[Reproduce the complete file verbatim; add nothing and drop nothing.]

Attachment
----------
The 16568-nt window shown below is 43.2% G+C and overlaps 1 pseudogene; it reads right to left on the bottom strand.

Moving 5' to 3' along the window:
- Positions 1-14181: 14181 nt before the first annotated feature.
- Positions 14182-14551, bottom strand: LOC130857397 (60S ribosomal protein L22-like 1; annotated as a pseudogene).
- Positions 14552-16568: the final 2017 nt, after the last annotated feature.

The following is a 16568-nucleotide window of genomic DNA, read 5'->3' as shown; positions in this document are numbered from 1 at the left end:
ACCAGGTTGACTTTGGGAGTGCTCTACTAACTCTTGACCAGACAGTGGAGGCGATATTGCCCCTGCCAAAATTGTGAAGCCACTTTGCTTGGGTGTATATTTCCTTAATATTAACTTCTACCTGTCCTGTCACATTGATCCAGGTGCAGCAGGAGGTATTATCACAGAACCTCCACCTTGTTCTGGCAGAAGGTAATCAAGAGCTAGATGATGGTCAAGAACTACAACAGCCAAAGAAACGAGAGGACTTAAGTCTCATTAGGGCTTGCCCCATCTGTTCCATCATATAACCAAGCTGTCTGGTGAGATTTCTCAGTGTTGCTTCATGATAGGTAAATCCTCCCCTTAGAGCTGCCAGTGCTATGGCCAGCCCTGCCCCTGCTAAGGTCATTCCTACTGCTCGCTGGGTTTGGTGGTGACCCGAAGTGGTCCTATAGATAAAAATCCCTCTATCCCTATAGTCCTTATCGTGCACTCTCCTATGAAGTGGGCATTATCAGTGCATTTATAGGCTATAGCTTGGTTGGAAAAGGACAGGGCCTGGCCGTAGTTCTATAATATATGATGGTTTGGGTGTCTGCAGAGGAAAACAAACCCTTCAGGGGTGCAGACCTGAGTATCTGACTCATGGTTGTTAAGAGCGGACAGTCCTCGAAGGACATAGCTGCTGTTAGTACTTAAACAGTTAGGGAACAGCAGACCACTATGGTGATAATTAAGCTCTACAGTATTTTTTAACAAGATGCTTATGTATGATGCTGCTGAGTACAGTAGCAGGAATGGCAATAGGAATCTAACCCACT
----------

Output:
The 16568-nt window shown below is 43.2% G+C and overlaps 1 pseudogene; it reads right to left on the bottom strand.

Moving 5' to 3' along the window:
- Positions 1-14181: 14181 nt before the first annotated feature.
- Positions 14182-14551, bottom strand: LOC130857397 (60S ribosomal protein L22-like 1; annotated as a pseudogene).
- Positions 14552-16568: the final 2017 nt, after the last annotated feature.

The following is a 16568-nucleotide window of genomic DNA, read 5'->3' as shown; positions in this document are numbered from 1 at the left end:
ACCAGGTTGACTTTGGGAGTGCTCTACTAACTCTTGACCAGACAGTGGAGGCGATATTGCCCCTGCCAAAATTGTGAAGCCACTTTGCTTGGGTGTATATTTCCTTAATATTAACTTCTACCTGTCCTGTCACATTGATCCAGGTGCAGCAGGAGGTATTATCACAGAACCTCCACCTTGTTCTGGCAGAAGGTAATCAAGAGCTAGATGATGGTCAAGAACTACAACAGCCAAAGAAACGAGAGGACTTAAGTCTCATTAGGGCTTGCCCCATCTGTTCCATCATATAACCAAGCTGTCTGGTGAGATTTCTCAGTGTTGCTTCATGATAGGTAAATCCTCCCCTTAGAGCTGCCAGTGCTATGGCCAGCCCTGCCCCTGCTAAGGTCATTCCTACTGCTCGCTGGGTTTGGTGGTGACCCGAAGTGGTCCTATAGATAAAAATCCCTCTATCCCTATAGTCCTTATCGTGCACTCTCCTATGAAGTGGGCATTATCAGTGCATTTATAGGCTATAGCTTGGTTGGAAAAGGACAGGGCCTGGCCGTAGTTCTATAATATATGATGGTTTGGGTGTCTGCAGAGGAAAACAAACCCTTCAGGGGTGCAGACCTGAGTATCTGACTCATGGTTGTTAAGAGCGGACAGTCCTCGAAGGACATAGCTGCTGTTAGTACTTAAACAGTTAGGGAACAGCAGACCACTATGGTGATAATTAAGCTCTACAGTATTTTTTAACAAGATGCTTATGTATGATGCTGCTGAGTACAGTAGCAGGAATGGCAATAGGAATCTAACCCACT